Conservative comedian Steven Crowder (shown above), his producer Jared Monroe (also known as “Not Gay Jared”), and their intern — who goes by the pseudonym Sven Computer — have found themselves unable to access their Twitter accounts as the leftist censorship crusade intensifies.
The trio from CRTV’s “Louder with Crowder” show was partially suspended from Twitter recently for violating the site’s “hateful conduct” policy, according to the Louder With Crowder website.
This came after Sven Computer did an undercover video for their YouTube channel, in which he attended a “Gender Nonconformity” meetup at the SXSW Conference this week.
Crowder posted the video on his Twitter account — but YouTube deleted the video from its site and Twitter deleted the tweet.
In the video, Crowder’s intern crashes the meetup and pretends to identify as a computer.
The original video had a curse word that wasn’t bleeped, but when Crowder rectified the problem, it was still taken down and his account was suspended for a longer period of time. This is what has led many to believe it is the actual content that Twitter has a problem with, and not something else.
Twitter and YouTube have suspended @scrowder's accounts after he was slandered as a bigot (hate bigots; love Crowder; it's just a lie). These are assaults on free speech from people who should be committed to the spread of info. #freecrowder!
— Andrew Klavan (@andrewklavan) March 14, 2018
— Ben Shapiro (@benshapiro) March 14, 2018
This is not the first time Crowder has been punished for his beliefs. The conservative comedian was banned from speaking at DePaul University last month. DePaul had previously banned fellow right-wingers Ben Shapiro, Gavin McInnes, and Milo Yiannopoulos from speaking on campus.
The Louder with Crowder team is not the only bunch of conservative comedians who have lost out because of their beliefs. Last September, Crowder’s friend Owen Benjamin had a show booked at the University of Connecticut, but the school canceled on him because he’d commented publicly that he was against children taking hormone blockers.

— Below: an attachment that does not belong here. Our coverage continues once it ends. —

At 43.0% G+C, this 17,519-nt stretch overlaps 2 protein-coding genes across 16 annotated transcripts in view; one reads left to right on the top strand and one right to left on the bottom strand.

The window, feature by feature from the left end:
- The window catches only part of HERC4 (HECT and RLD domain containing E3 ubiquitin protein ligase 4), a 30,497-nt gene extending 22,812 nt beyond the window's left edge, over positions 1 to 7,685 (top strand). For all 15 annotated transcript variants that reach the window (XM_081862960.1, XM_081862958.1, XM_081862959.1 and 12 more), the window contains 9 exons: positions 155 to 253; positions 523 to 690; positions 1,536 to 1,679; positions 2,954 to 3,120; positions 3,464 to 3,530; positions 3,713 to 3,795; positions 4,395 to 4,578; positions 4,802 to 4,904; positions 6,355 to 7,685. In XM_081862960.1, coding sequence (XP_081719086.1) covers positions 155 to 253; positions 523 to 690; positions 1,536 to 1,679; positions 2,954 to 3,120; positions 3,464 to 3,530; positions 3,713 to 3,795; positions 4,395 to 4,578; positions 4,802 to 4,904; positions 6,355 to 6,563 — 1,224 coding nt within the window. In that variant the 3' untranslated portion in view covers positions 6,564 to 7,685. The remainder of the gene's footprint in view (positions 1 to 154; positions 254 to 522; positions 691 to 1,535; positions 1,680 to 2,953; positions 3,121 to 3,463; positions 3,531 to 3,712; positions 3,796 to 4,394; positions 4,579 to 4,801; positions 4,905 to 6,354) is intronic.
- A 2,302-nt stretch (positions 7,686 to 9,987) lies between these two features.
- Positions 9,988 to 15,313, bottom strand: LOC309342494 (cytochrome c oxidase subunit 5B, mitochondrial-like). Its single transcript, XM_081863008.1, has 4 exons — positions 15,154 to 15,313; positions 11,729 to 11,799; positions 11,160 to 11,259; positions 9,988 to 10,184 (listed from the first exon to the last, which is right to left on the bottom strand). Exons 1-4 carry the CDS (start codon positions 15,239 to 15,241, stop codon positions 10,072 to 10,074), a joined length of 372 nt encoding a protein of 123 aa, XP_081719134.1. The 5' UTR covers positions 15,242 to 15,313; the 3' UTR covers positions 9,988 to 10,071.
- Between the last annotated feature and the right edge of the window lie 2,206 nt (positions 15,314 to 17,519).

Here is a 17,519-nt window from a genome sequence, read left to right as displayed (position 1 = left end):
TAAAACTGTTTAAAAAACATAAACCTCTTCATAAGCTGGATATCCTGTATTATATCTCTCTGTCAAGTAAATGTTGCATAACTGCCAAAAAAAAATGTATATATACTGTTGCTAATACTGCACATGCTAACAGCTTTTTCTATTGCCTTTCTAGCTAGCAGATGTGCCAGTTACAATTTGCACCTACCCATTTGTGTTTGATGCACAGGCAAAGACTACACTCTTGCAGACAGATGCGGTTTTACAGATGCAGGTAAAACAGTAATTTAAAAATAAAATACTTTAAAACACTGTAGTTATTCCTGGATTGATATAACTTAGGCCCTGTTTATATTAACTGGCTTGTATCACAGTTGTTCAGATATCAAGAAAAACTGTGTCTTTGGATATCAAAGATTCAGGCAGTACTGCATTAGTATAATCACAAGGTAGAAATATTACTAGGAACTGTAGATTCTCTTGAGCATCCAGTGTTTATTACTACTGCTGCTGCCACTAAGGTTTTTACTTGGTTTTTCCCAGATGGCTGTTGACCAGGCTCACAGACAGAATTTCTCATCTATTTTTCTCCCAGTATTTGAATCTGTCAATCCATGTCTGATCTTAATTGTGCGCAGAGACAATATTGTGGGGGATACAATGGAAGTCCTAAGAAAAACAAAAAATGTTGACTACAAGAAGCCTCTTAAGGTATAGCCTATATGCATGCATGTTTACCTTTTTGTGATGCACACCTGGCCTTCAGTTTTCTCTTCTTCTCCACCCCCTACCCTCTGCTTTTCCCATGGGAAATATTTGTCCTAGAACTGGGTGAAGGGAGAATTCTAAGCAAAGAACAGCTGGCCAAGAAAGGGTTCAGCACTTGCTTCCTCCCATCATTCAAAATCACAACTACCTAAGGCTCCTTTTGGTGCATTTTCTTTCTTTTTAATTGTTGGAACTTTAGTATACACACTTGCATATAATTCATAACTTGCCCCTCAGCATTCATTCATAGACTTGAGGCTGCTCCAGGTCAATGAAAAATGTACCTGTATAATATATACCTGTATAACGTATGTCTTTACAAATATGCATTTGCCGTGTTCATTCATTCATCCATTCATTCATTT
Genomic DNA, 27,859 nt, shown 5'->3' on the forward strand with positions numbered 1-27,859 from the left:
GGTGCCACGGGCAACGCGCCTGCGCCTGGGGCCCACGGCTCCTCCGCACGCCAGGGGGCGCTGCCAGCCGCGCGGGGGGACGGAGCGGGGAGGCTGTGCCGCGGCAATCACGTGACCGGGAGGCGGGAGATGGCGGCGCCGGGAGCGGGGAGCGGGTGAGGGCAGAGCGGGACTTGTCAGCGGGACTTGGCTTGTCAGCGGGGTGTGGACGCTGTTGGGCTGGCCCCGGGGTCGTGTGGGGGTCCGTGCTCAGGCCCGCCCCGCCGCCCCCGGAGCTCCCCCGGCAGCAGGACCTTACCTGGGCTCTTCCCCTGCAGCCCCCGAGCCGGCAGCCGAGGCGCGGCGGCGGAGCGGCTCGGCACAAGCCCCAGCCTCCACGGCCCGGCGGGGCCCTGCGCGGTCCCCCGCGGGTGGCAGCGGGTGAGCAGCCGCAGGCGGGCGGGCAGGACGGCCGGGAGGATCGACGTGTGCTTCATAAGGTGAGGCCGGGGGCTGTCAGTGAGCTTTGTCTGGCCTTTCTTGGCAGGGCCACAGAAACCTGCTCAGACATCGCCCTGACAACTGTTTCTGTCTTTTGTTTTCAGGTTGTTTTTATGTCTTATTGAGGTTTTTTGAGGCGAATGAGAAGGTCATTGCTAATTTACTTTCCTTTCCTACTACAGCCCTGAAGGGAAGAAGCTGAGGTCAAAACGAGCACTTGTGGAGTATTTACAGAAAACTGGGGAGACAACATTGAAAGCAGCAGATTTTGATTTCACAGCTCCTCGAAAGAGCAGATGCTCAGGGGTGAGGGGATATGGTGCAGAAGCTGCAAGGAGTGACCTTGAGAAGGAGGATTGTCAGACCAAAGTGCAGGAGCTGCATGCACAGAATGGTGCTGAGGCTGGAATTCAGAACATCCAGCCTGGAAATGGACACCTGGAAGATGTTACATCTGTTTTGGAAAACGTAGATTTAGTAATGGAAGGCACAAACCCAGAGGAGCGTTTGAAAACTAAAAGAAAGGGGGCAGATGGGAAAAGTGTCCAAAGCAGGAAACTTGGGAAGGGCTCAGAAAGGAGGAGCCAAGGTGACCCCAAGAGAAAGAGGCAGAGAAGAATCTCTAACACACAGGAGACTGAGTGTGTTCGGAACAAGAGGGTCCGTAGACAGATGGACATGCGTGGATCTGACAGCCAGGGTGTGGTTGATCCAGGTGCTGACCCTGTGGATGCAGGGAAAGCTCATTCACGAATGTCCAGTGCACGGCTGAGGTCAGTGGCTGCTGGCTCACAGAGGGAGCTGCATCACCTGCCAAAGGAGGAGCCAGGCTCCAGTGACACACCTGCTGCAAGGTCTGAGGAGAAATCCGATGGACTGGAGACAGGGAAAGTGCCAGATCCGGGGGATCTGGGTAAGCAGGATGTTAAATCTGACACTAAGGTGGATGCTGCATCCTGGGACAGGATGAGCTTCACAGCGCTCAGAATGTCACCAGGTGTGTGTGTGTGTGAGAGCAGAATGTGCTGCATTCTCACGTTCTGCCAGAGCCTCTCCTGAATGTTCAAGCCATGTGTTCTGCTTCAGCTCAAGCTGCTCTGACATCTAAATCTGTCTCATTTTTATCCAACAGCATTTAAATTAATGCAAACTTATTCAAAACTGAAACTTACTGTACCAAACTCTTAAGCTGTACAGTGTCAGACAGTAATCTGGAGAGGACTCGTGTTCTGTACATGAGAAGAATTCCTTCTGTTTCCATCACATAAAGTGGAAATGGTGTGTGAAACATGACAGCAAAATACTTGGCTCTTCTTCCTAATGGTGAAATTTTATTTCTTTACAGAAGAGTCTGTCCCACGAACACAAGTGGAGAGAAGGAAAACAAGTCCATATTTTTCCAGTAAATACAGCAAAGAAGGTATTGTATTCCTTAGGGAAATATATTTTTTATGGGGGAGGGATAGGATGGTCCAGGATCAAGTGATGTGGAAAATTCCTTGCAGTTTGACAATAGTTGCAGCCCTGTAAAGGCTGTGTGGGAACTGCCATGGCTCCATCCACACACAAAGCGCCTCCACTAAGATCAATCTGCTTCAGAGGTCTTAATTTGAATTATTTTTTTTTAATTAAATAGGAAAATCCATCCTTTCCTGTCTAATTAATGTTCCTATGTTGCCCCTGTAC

The cancellation resulted in $7,500 of lost income for Benjamin, according to his Twitter feed.
The insane irony here is that people on the Left can say whatever they want, and they’re not hit with the same sort of blowback.
Stephen Colbert was not fired or even fined by the FCC last year when he said of President Donald Trump, “In fact, the only thing your mouth is good for is being Vladimir Putin’s c*** holster.”
Bill Maher used the N-word on the air in 2017 — while HBO renewed his show for three more seasons later that year.
Plus, Kathy Griffin has a North American comedy tour coming up despite the horrible stunt she engaged in last year, in which held a fake severed head that resembled President Donald Trump. In fact, she’s calling her tour the “Laugh Your Head Off World Tour” and in the photo for it — she is holding a globe in the same manner (yes, you read that right) that she was holding the mock head in the previous photo.
Those liberal comedians — whose actions were far more extreme than Crowder’s — still have careers and access to their Twitter accounts. Twitter also calls Crowder “hateful” (for what exactly is still unclear) — yet they let rabid anti-Semites like Louis Farrakhan, David Duke, and Richard Spencer have accounts on their site. Farrakhan is even verified.
Even if they don’t agree with Crowder, his rights are protected by the First Amendment — but it’s no surprise these leftists want to shut down someone because they don’t agree with the message.
Suspending Crowder, Monroe, and Sven Computer shows that leftists are so busy attacking mainstream conservatives that their sense of reality has become distorted. Even if they don’t agree with Crowder, his rights are protected by the First Amendment — but it’s no surprise these leftists want to shut down someone because they don’t agree with the message.
That’s their go-to tactic these days. Any speech that contradicts their opinions is “hateful.”
Tom Joyce is a freelance writer from the South Shore of Massachusetts. He covers sports, pop culture, and politics and has contributed to The Federalist, Newsday, ESPN, and other outlets.